This time of year, Joel Rinsema is usually in the thick of orchestrating the holiday programming for Kantorei, a nationally acclaimed choir based in Denver.
But as with so many things in 2020, the artistic director’s job has looked very different since the coronavirus pandemic began. For one, he doesn’t get to conduct 58 of Colorado’s finest singers in bringing live holiday cheer to thousands of their neighbors.
“It’s the season for singing, and here we are and we can’t sing,” Rinsema said.
Even as many so desperately need some holiday cheer this winter, in-person concerts are hard to come by. But that doesn’t mean that the sounds of the season are canceled; they’re just going virtual instead. Kantorei, for example, is broadcasting its 2019 Christmas concert, recorded at Denver’s historic St. John’s Cathedral, on Rocky Mountain PBS for Christmas Eve. Rinsema counts the choir lucky that it invested last year in an audio and video recording setup.
The choir did try out a few socially distanced, pre-recorded recitals earlier this year. But a small ensemble has much different energy and impact — for the singer as well as the audience — than a choir with dozens of people, especially from the perspective of a conductor.
“It really is like if you took a visual artist’s tools away,” Rinsema said. “You can have all these creative ideas in your head, and you can look at other pieces of art, but to not be able to create the art, it’s painful.”
As the state and country see record numbers of coronavirus cases, performing live music has become a public health hazard. Early in the pandemic, a 61-person Washington choir made headlines and was scientifically analyzed as an early superspreader event. After a multi-hour rehearsal with only one infected singer, more than half of the group ended up sick. (When accounting for probable cases, not just confirmed ones, that number rises to 87%.) Three were hospitalized; two died.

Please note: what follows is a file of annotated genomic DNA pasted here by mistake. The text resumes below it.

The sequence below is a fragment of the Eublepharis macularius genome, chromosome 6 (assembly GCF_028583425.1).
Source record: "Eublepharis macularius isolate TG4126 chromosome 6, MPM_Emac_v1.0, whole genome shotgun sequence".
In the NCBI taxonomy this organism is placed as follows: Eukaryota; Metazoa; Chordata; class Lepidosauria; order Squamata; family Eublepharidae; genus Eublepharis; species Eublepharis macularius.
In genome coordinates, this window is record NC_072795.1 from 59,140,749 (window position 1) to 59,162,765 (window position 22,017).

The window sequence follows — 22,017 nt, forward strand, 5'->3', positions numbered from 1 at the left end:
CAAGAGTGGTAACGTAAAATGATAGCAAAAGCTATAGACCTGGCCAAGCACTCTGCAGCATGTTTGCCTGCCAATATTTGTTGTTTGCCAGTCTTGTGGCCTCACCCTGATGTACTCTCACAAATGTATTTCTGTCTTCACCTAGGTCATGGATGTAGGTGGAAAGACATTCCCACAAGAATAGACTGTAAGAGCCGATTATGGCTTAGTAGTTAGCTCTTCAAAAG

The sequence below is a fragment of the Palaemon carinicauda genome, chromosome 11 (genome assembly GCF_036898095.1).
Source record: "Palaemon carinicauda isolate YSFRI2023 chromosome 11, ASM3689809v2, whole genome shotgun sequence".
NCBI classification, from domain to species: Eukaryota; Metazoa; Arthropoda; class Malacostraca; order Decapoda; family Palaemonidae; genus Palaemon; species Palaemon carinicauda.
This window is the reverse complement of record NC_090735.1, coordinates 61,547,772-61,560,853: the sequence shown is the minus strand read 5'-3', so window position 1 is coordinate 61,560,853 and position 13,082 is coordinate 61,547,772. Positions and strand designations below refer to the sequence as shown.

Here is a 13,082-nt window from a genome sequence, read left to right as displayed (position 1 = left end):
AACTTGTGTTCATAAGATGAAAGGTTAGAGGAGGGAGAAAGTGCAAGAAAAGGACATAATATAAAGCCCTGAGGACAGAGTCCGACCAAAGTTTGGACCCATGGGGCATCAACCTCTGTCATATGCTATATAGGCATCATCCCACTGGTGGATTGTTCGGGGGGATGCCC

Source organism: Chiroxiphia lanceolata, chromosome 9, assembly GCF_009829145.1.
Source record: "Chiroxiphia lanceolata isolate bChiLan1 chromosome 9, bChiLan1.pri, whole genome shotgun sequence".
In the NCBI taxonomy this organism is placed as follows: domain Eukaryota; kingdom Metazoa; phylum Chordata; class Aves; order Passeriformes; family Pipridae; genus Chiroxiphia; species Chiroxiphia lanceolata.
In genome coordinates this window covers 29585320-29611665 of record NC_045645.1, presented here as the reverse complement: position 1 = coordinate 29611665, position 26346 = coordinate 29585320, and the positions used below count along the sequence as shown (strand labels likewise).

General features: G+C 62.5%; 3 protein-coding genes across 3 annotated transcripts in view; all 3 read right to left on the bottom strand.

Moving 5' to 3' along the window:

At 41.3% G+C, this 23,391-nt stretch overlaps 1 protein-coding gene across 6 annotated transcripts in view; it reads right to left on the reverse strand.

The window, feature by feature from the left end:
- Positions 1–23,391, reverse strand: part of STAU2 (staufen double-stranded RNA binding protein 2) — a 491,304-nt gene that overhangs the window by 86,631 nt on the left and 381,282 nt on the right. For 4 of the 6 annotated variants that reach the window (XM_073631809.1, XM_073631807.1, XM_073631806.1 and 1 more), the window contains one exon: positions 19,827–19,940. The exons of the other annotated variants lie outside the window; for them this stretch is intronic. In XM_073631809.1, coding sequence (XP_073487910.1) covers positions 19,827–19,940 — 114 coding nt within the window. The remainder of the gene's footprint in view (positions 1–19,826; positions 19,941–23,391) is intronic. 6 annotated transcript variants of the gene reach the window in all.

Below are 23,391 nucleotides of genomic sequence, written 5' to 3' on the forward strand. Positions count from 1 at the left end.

That choir practice occurred indoors, and before much of the U.S. began wearing masks. Colorado saw its own versions of singing-induced outbreaks early on in the pandemic, mostly through churches. Researchers are still looking into how to minimize viral transmission while making music, often focusing on ways to reduce aerosols — tiny droplets of liquid suspended in the air — that are a natural result of human breaths.
Until there’s a solution, many musicians are playing it safe, even during one of the most musical times of year. In addition to the impact of coronavirus on the general population, Rinsema noted the long-term impacts of a COVID-19 infection could devastate a singer’s respiratory system.
Some groups are offering fresh holiday programs this year, albeit often on the virtual stage. Instead of the traditional Holiday Festival, which draws thousands of attendees each year, the University of Colorado Boulder music department is offering an on-demand program that mixes songs recorded this year with some from previous years.
“We’ll miss doing the show for thousands of people, without a doubt, but we didn’t want to put a pause to it,” said Don McKinney, the concert’s artistic director.
Half of the time spent making the program was logistical, according to McKinney. Songs were recorded in Macky Auditorium, the annual concert’s normal location — but instead of crowding into risers on the stage, musicians sang from the seats, with ample space between each person.
To refresh the air in the concert hall and reduce potential viral exposure, performers were required to take a 15-minute break for every 30 minutes in the hall, thus adding more time to the process. After months of work, the program — which is available until Jan. 4, 2021 — is just about an hour long.